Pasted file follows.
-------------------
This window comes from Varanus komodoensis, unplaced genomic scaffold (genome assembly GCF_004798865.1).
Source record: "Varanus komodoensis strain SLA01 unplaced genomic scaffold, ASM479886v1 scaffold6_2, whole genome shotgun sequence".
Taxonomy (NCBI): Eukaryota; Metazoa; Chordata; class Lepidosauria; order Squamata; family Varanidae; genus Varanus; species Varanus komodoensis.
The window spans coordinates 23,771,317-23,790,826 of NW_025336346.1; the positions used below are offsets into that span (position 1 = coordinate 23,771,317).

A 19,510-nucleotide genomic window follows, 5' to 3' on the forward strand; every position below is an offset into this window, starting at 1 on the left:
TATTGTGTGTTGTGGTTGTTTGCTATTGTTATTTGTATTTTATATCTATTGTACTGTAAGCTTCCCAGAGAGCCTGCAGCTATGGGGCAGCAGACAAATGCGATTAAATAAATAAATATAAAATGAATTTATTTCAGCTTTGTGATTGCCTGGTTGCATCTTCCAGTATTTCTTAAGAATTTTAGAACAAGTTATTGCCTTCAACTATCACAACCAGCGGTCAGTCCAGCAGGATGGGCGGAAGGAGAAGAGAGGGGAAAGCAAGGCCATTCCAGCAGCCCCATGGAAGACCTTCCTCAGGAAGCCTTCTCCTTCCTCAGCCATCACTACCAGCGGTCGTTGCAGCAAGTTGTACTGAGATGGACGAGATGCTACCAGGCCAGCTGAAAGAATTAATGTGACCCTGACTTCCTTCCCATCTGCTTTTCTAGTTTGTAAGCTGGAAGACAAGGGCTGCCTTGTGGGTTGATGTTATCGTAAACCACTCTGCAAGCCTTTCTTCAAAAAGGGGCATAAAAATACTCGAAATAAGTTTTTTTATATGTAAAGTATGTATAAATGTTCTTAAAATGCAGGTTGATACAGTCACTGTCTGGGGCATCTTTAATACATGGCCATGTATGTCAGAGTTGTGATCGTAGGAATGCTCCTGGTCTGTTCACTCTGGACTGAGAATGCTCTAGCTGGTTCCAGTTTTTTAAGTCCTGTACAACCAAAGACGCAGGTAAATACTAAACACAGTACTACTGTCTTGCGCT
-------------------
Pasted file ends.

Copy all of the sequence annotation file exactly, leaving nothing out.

This window comes from Varanus komodoensis, unplaced genomic scaffold (genome assembly GCF_004798865.1).
Source record: "Varanus komodoensis strain SLA01 unplaced genomic scaffold, ASM479886v1 scaffold6_2, whole genome shotgun sequence".
Taxonomy (NCBI): Eukaryota; Metazoa; Chordata; class Lepidosauria; order Squamata; family Varanidae; genus Varanus; species Varanus komodoensis.
The window spans coordinates 23,771,317-23,790,826 of NW_025336346.1; the positions used below are offsets into that span (position 1 = coordinate 23,771,317).

A 19,510-nucleotide genomic window follows, 5' to 3' on the forward strand; every position below is an offset into this window, starting at 1 on the left:
TATTGTGTGTTGTGGTTGTTTGCTATTGTTATTTGTATTTTATATCTATTGTACTGTAAGCTTCCCAGAGAGCCTGCAGCTATGGGGCAGCAGACAAATGCGATTAAATAAATAAATATAAAATGAATTTATTTCAGCTTTGTGATTGCCTGGTTGCATCTTCCAGTATTTCTTAAGAATTTTAGAACAAGTTATTGCCTTCAACTATCACAACCAGCGGTCAGTCCAGCAGGATGGGCGGAAGGAGAAGAGAGGGGAAAGCAAGGCCATTCCAGCAGCCCCATGGAAGACCTTCCTCAGGAAGCCTTCTCCTTCCTCAGCCATCACTACCAGCGGTCGTTGCAGCAAGTTGTACTGAGATGGACGAGATGCTACCAGGCCAGCTGAAAGAATTAATGTGACCCTGACTTCCTTCCCATCTGCTTTTCTAGTTTGTAAGCTGGAAGACAAGGGCTGCCTTGTGGGTTGATGTTATCGTAAACCACTCTGCAAGCCTTTCTTCAAAAAGGGGCATAAAAATACTCGAAATAAGTTTTTTTATATGTAAAGTATGTATAAATGTTCTTAAAATGCAGGTTGATACAGTCACTGTCTGGGGCATCTTTAATACATGGCCATGTATGTCAGAGTTGTGATCGTAGGAATGCTCCTGGTCTGTTCACTCTGGACTGAGAATGCTCTAGCTGGTTCCAGTTTTTTAAGTCCTGTACAACCAAAGACGCAGGTAAATACTAAACACAGTACTACTGTCTTGCGCT